This week we worked on 3d printing and 3d scanning. It was suprising how easy it was to use the printer - that is, as long as the model you're printing is thick enough and is suitable for the printer you're working with. Here are some pointers on how to use the Sindoh 3D WOX printer!
Load your STL into the printer software
Use the layer viewer and different angles to view the model and confirm that the print looks as it should.
Press the print button! Information on printing time is available on the printer.
When the print is done, if the printer is still warm, use gloves. Push the notches on the base plate to remove it from the printer base, and scrape your piece off.
Sand down the piece to make sure it looks neat!
For this printer, there are no support structures so the printer is limited by maximally 45 degree overhangs. It also needs the printed material to have a certain minimal thickness.
Remove the piece when the printer is still warm. Scraping it off is a bit difficult.
We used this printer during the group assignment and printed a test print with many curves and angles (a negative stiffness material model).
Here's the printing unit I used for my individual assignment! You can see the chemical bath on the left, the printer and the screen with my loaded model.
Here's a close up of my model - it's a reference to the other model I made for Week 0's assignment. The idea is that this would function as a printer, where the 2 tabs on the outside of the design could be pulled along a single axis and move the laser to any position on the grid.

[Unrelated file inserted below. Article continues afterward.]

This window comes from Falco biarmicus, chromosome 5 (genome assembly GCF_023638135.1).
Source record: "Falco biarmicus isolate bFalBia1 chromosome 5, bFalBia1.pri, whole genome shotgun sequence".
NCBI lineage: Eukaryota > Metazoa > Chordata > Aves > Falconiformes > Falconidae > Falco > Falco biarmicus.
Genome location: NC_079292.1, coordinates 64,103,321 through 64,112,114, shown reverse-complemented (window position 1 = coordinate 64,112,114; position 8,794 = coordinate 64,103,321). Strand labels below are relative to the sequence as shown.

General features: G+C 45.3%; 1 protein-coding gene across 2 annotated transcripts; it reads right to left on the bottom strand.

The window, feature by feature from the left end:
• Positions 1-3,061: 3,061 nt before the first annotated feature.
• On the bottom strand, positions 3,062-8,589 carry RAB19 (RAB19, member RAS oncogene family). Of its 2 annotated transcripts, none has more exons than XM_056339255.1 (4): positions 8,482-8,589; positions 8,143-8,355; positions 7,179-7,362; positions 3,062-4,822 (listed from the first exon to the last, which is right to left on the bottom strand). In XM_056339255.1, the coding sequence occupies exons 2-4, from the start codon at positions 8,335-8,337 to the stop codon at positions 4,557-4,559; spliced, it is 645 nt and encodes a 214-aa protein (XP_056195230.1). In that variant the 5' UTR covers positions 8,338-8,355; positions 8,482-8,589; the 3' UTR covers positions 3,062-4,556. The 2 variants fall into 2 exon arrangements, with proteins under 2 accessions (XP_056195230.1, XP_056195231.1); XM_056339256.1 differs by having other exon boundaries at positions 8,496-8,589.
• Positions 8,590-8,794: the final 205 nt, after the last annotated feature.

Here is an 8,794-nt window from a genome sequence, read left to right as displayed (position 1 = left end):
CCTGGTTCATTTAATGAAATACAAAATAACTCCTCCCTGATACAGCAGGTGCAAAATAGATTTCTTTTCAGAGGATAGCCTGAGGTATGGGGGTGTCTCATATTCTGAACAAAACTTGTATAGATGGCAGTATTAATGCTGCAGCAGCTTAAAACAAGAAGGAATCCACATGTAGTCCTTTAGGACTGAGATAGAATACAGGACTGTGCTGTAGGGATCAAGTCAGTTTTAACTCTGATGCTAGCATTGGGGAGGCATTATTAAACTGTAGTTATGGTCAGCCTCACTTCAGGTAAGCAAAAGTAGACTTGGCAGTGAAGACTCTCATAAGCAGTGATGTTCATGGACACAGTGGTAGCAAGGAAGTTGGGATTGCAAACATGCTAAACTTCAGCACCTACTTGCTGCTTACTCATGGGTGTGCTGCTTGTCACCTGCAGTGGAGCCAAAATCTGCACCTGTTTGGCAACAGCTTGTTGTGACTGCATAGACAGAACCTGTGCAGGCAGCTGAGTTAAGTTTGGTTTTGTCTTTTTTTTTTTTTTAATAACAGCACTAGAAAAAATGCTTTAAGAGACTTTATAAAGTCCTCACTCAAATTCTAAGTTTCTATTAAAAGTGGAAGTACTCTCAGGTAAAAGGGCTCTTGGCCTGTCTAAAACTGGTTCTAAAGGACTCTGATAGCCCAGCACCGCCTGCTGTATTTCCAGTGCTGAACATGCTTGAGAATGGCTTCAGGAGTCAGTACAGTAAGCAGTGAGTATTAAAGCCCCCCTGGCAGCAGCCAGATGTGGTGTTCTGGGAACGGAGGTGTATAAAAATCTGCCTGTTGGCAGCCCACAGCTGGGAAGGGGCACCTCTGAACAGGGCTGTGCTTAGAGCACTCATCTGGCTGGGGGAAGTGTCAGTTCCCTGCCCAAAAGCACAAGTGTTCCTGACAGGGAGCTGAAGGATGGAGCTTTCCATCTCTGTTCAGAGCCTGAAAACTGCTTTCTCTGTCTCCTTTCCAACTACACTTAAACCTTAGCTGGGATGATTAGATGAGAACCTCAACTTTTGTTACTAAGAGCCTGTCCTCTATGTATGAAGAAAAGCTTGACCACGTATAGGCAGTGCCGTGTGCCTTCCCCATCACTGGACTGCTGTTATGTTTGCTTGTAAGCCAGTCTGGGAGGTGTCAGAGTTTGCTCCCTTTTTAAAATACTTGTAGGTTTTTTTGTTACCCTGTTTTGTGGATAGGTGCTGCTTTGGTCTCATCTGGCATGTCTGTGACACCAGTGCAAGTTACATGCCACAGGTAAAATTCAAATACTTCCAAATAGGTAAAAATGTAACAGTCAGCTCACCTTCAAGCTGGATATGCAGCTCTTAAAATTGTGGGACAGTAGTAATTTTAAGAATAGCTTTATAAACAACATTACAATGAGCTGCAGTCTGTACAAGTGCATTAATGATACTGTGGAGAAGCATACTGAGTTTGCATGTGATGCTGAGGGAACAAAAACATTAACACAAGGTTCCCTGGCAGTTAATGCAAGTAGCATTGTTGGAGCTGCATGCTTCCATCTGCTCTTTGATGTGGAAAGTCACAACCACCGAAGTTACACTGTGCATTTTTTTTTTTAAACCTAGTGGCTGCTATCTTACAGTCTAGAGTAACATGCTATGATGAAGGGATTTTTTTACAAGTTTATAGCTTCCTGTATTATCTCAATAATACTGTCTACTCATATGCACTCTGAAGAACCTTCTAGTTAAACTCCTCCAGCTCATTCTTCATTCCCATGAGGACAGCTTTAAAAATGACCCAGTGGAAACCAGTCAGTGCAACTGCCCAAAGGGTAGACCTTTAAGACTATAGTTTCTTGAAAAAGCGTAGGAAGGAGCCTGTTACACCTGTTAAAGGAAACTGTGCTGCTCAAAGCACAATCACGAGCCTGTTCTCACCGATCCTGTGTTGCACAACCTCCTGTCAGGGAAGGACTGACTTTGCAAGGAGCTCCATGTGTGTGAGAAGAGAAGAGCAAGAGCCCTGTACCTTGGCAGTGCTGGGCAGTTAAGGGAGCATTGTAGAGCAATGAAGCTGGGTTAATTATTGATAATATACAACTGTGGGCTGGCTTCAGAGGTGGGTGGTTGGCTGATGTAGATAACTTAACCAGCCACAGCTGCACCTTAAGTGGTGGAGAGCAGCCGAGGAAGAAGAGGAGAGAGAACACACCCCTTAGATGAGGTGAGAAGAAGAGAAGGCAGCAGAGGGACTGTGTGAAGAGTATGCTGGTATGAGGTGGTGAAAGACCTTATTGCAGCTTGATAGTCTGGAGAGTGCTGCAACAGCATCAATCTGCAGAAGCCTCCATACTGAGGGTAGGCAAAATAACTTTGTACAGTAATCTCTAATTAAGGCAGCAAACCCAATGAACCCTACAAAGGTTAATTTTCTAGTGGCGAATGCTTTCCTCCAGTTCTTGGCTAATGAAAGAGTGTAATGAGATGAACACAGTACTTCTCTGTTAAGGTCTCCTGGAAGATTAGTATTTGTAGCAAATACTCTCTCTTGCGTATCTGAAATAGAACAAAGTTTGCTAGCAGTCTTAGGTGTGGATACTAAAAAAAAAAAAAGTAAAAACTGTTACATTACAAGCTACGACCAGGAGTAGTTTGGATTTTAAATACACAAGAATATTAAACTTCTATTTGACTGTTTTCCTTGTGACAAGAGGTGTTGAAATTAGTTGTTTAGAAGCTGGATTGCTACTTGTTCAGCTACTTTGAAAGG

This is the model with support structures built in.
Printing in progress! This print took approximately 10 hours when it was paired with another classmate's.
Here's the print before the chemical bath to cure it and remove the support structures. I left it in the bath for around 5 hours and gave it a good rinse when it was done.
The final product! I think 3D printing was suprisingly easy with great yield - the only downside is the time it takes to run a job, but I was very pleased with the results. I underestimated the precision of the printer, since I made the holes in my design a little wider to accomodate for any error with the moving parts. This resulted in my structure losing some stability since it fit a little looser than I had planned (you can see that in the video below)
The next part of the assignment was to 3D scan something - a few years ago, I used the 3D Photo Booth at Makerbot in Boston, and got a 3D printed bust! I decided to scan it so it would have some interest - its a 3D scan of a 3D print of a 3D scan! Here's how it turned out.